Eskimos have 50 words for snow, but the French encapsulate a lot of what makes winter awesome in one hyphenate: après-ski. The French term for “after-skiing,” it’s what elevates any ski trip beyond a mere day on the slopes.
The phrase emerged in the 1950s to describe the festivities that ensue when the chair lifts close. This post-skiing, extended happy hour features plenty of alcohol and the eating that comes with it.
During the past decade, Japan’s ski and snowboard scene has exploded, putting it on the map of the global ski stage. Now, this pastime with origins in Europe is getting a Japanese accent.
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Most of Japan’s recent ski and snowboard boom is on the northern island of Hokkaido, where several resorts have embraced Hokkaido’s average annual snowfall (as high as 45 feet). Of Hokkaido’s two biggest ski resort areas — Furano and Niseko — the latter has more infrastructure for foreign visitors. At several hotels across “Niseko United,” a collective of four adjacent ski resorts— Annupuri, Niseko Village, Grand Hirafu, and Hanazono — you might just find yourself on a Japanese ski holiday.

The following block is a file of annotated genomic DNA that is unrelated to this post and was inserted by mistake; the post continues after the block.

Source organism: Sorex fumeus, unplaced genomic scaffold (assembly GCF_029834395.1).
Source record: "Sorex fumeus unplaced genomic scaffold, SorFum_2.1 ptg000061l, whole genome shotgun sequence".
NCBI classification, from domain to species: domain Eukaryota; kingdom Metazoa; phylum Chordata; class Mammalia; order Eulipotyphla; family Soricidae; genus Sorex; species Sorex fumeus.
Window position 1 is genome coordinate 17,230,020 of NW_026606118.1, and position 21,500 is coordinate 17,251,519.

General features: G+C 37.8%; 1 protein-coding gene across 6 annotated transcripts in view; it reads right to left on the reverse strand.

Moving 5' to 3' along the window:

In Hokkaido, the après-ski scene spans chic izakayas (Japanese gastropubs), raucous pubs, steamy hot springs, and bars specializing in Japanese whisky and hard-to-find, regional craft beers. Sure, in Hokkaido, there are also bars that specifically embrace après-ski in the Western sense — with beer, live music, and American-inspired bar food. But when in Japan, do as the Japanese do.
Craft Beer and Cocktails at a Mini Mall
It’s not hard to find Odin’s Place at the main intersection in Hirafu (it’s located in the center of town and helpfully known as “Hirafu Intersection”). Odin’s Place is essentially a three-story mini mall with a few boutiques, a Burton store, and some izakayas, all of which are pretty stylish looking after a sleek renovation.
Here, you’ll find the Niseko Taproom, featuring craft brews from lesser-known Japanese breweries, including Obihiro’s kurouto (a stout), Otaru’s dunkel, and Niseko’s IPA. It’s a mature, refined beer experience.
At the trendy après-ski bar and bistro Mùsu, mixologists shake and stir Japanese takes on classic cocktails: the Yuzu Negroni, with Yuzu gin and Niseko sake; the Fall Fashioned, which has Hokkaido pumpkin bourbon in it; and the signature Pachinko Punch, which features cinnamon rum from Okinawa, among other things. There’s also the staff favorite, the Wasabi Margarita, featuring wasabi-infused tequila and a garnish of nori seaweed.
Home Sweet Sake
If you’re looking for a low-key place for après-ski, an izakaya like Mina Mina will do the trick. It’s a warm, wooden, homey kind of place — so homey that you kick off your shoes when you are seated at a table.